January 3, 2018: Epilepsia
Anna Szucs, Andras Horvath, Daniel Fabo, Geza Szabo, Andrea Kovacs, Peter Halasz
The frequent psychiatric comorbidity in epilepsy compromises the quality of life of those affected, further increasing their suicide risk and the high burden of stigmatisation. Out of adulthood epilepsies, mesio-temporal lobe epilepsy carries the highest cognitive and psychiatric risk, making mental health comorbidities its inherent features. The pathomechanism of the epilepsy-related mental health symptoms and conditions appears to be related to undetected subclinical seizures, postictal exhaustion and inhibition, and the non-REM sleep related interictal epileptic activity...
September 2017: Neuropsychopharmacologia Hungarica
Tomor Harnod, Cheng-Li Lin, Chia-Hung Kao
OBJECTIVE: We would like to exam whether epilepsy patients in Taiwan have a high risk of attempted and completed suicide. METHODS: In this study, we used a subset of the National Health Insurance Research Database (NHIRD) of Taiwan. Inpatients (≥ 18 years) who received a new diagnosis of epilepsy between 2000 and 2011 were enrolled in the epilepsy cohort. The epilepsy and comparison cohorts included 68,543 patients and 2-fold controls respectively. We calculated the adjusted hazard ratio (aHR) for suicide attempts after adjustment for age, sex, monthly income, the urbanization level, occupation, and comorbidity...
December 29, 2017: Journal of Affective Disorders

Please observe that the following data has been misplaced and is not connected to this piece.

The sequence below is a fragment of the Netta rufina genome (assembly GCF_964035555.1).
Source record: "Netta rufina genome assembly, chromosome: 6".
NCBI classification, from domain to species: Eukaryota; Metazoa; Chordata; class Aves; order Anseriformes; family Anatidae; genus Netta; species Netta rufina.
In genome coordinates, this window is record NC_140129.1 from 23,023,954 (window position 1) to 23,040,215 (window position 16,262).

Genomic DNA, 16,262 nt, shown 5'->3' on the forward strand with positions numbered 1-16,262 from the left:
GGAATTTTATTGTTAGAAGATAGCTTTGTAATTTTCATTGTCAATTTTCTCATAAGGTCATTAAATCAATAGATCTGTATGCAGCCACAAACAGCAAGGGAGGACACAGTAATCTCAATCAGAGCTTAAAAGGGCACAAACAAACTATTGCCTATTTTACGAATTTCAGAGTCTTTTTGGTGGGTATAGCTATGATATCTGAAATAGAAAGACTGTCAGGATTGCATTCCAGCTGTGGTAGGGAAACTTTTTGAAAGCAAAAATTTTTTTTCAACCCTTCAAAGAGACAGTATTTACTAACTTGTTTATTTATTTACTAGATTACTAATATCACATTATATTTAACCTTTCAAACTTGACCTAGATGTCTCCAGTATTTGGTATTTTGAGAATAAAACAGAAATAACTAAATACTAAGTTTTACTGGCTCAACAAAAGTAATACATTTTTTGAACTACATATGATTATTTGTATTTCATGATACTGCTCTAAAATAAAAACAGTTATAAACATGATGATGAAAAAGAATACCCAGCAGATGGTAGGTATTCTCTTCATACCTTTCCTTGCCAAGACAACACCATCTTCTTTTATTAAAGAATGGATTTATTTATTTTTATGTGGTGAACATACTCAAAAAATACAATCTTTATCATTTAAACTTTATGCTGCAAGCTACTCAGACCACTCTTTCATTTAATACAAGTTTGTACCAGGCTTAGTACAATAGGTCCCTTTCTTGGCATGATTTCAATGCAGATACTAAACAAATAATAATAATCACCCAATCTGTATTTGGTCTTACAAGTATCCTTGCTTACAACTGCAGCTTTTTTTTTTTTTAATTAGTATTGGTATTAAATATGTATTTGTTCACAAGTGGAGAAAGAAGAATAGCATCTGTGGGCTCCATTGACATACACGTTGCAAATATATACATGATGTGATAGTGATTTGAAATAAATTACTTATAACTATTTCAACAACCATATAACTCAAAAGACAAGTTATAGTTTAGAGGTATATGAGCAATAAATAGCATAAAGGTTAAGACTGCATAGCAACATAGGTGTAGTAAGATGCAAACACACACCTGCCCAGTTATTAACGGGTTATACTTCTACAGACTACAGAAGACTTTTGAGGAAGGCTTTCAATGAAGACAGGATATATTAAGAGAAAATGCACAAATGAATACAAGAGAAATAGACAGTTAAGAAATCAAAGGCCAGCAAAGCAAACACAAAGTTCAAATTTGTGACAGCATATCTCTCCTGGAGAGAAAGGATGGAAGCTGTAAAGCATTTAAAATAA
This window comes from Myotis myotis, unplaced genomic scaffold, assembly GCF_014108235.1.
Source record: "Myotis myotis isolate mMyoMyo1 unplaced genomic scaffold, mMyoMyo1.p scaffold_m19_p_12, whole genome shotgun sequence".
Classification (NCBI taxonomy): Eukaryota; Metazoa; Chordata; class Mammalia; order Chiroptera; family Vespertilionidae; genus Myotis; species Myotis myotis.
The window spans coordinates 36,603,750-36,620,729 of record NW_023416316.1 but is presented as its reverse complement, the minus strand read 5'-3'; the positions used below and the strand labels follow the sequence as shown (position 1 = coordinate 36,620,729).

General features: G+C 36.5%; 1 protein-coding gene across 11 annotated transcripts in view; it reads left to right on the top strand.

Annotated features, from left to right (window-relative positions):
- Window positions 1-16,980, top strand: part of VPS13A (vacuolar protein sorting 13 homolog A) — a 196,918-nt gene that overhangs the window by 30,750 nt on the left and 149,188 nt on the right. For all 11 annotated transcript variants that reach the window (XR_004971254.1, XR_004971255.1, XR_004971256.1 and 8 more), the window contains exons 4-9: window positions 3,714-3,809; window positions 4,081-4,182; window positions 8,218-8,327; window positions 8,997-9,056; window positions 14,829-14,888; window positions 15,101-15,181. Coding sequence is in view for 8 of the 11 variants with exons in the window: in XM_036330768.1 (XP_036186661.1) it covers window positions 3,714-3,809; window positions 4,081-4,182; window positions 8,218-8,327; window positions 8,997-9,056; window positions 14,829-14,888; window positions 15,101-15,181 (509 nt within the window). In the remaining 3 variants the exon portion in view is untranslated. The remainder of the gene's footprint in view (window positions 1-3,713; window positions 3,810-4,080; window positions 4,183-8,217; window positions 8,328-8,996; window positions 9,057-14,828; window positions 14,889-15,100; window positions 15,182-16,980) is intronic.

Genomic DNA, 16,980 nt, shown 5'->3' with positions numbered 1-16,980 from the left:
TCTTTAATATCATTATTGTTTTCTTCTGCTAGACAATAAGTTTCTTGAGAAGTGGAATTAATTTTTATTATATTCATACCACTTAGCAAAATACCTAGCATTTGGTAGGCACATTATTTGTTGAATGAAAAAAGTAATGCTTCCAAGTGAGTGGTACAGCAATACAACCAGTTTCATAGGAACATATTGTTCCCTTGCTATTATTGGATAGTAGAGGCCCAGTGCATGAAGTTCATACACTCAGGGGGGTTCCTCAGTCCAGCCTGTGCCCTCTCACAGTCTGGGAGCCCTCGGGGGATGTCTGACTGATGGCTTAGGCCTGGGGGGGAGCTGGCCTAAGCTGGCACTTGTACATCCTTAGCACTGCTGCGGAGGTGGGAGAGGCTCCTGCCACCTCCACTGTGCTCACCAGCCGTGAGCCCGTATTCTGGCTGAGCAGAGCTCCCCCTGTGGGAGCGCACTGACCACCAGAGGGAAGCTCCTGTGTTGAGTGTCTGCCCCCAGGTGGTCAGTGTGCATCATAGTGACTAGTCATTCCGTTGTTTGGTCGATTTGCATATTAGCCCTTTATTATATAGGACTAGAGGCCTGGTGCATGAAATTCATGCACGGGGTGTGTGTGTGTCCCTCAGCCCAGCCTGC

Ruben G F Hendriksen, Johan S H Vles, Marlien W Aalbers, Richard F M Chin, Jos G M Hendriksen
AIM: Duchenne Muscular Dystrophy (DMD) is more than a muscle disease since there is a higher prevalence of neuropsychological comorbidities. Similarly, the prevalence of epilepsy is increased. Given the nowadays-increasing interest in brain-related comorbidities in DMD, this study aimed to evaluate the relationship between DMD, epilepsy, and associated neurodevelopmental disorders in an international sample of DMD patients. METHOD: Using a questionnaire-based study we investigated the occurrence of self/by-proxy reported brain-related comorbidities in a group of 228 DMD patients...
December 18, 2017: European Journal of Paediatric Neurology: EJPN
Hyang Mi Lee, Ok Hee Chai, Sang June Hahn, Bok Hee Choi
In patients with epilepsy, depression is a common comorbidity but difficult to be treated because many antidepressants cause pro-convulsive effects. Thus, it is important to identify the risk of seizures associated with antidepressants. To determine whether paroxetine, a very potent selective serotonin reuptake inhibitor (SSRI), interacts with ion channels that modulate neuronal excitability, we examined the effects of paroxetine on Kv3.1 potassium channels, which contribute to highfrequency firing of interneurons, using the whole-cell patch-clamp technique...
January 2018: Korean Journal of Physiology & Pharmacology
Tingting Zhang, Helen Tremlett, Feng Zhu, Elaine Kingwell, John D Fisk, Virender Bhan, Trudy Campbell, Karen Stadnyk, Robert Carruthers, Christina Wolfson, Sharon Warren, Ruth Ann Marrie